Diagnosis of eating disorders in primary care

Am Fam Physician. 2003 Jan 15;67(2):297-304.


Eating disorders, particularly anorexia nervosa and bulimia nervosa, are significant causes of morbidity and mortality among adolescent females and young women. Eating disorders are associated with devastating medical and psychologic consequences, including death, osteoporosis, growth delay, and developmental delay. Prompt diagnosis is linked to better outcomes. A good medical history is the most powerful tool. Simple screening questions, such as "Do you think you should be dieting?" can be integrated into routine visits. Physical findings such as low body mass index, amenorrhea, bradycardia, gastrointestinal disturbances, skin changes, and changes in dentition can help detect eating disorders. Laboratory studies can help diagnose these conditions and exclude underlying medical conditions. The family physician can play an important role in diagnosing these illnesses and can coordinate the multidisciplinary team of psychiatrists, nutritionists, and other professionals to successfully treat patients with eating disorders.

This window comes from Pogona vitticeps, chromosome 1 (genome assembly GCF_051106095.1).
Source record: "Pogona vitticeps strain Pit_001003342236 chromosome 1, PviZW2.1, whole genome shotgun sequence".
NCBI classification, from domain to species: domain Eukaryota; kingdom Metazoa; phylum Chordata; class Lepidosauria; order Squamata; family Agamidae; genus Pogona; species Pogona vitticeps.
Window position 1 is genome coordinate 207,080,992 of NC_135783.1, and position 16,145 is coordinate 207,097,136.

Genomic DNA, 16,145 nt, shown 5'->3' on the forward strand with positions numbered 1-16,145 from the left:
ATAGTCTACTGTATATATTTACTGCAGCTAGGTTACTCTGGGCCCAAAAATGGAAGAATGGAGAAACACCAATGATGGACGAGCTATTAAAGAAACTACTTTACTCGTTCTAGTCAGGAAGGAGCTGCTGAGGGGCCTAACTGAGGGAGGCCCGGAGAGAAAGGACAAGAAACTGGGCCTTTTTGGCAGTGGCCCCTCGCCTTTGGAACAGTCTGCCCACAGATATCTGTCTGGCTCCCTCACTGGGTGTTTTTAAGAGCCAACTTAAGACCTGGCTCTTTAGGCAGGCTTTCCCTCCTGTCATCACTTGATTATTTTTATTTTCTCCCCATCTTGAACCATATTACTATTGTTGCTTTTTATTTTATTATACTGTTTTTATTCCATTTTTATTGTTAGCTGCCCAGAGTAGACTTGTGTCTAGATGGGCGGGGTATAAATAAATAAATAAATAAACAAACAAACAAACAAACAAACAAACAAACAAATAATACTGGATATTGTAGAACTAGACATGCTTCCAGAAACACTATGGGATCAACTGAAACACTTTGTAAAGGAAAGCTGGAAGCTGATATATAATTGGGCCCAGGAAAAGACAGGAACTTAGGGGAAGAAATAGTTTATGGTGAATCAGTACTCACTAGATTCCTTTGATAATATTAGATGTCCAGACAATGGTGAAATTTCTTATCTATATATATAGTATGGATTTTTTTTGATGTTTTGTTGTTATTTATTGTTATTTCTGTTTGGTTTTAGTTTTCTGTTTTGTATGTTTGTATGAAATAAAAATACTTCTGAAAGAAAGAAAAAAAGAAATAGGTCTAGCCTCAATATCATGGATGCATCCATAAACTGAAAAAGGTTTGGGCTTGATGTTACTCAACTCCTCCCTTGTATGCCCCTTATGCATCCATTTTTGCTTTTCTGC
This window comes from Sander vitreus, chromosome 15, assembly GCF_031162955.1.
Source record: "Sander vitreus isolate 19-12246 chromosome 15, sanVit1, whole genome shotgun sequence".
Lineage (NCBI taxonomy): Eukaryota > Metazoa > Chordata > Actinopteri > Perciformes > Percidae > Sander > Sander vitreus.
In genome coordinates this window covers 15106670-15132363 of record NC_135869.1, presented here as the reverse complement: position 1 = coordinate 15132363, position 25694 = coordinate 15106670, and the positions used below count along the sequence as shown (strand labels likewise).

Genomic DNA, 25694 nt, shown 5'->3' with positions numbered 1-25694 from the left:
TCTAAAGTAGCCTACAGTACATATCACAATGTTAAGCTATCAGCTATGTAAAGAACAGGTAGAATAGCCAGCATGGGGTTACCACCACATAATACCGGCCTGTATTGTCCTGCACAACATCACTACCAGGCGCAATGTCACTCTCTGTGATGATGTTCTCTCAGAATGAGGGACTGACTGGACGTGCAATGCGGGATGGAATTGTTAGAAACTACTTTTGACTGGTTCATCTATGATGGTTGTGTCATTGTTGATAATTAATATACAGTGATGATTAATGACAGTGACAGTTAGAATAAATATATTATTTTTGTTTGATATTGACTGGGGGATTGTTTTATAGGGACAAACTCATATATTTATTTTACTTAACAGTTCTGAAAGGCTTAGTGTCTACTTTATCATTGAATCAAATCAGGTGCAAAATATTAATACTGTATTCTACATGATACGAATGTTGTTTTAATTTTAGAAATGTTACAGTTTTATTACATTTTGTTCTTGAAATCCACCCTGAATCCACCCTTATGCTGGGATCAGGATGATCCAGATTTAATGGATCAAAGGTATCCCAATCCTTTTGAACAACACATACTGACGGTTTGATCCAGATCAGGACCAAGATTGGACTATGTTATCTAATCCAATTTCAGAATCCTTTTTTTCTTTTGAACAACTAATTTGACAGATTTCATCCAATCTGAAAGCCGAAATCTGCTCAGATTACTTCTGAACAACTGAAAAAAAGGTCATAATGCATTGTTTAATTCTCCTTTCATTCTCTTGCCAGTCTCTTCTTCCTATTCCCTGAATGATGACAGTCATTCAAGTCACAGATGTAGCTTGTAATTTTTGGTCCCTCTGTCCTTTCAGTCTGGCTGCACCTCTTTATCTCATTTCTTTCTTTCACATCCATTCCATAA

MeSH terms

  • Anorexia Nervosa / diagnosis*
  • Bulimia / diagnosis*
  • Diagnosis, Differential
  • Humans
  • Primary Health Care
  • Prognosis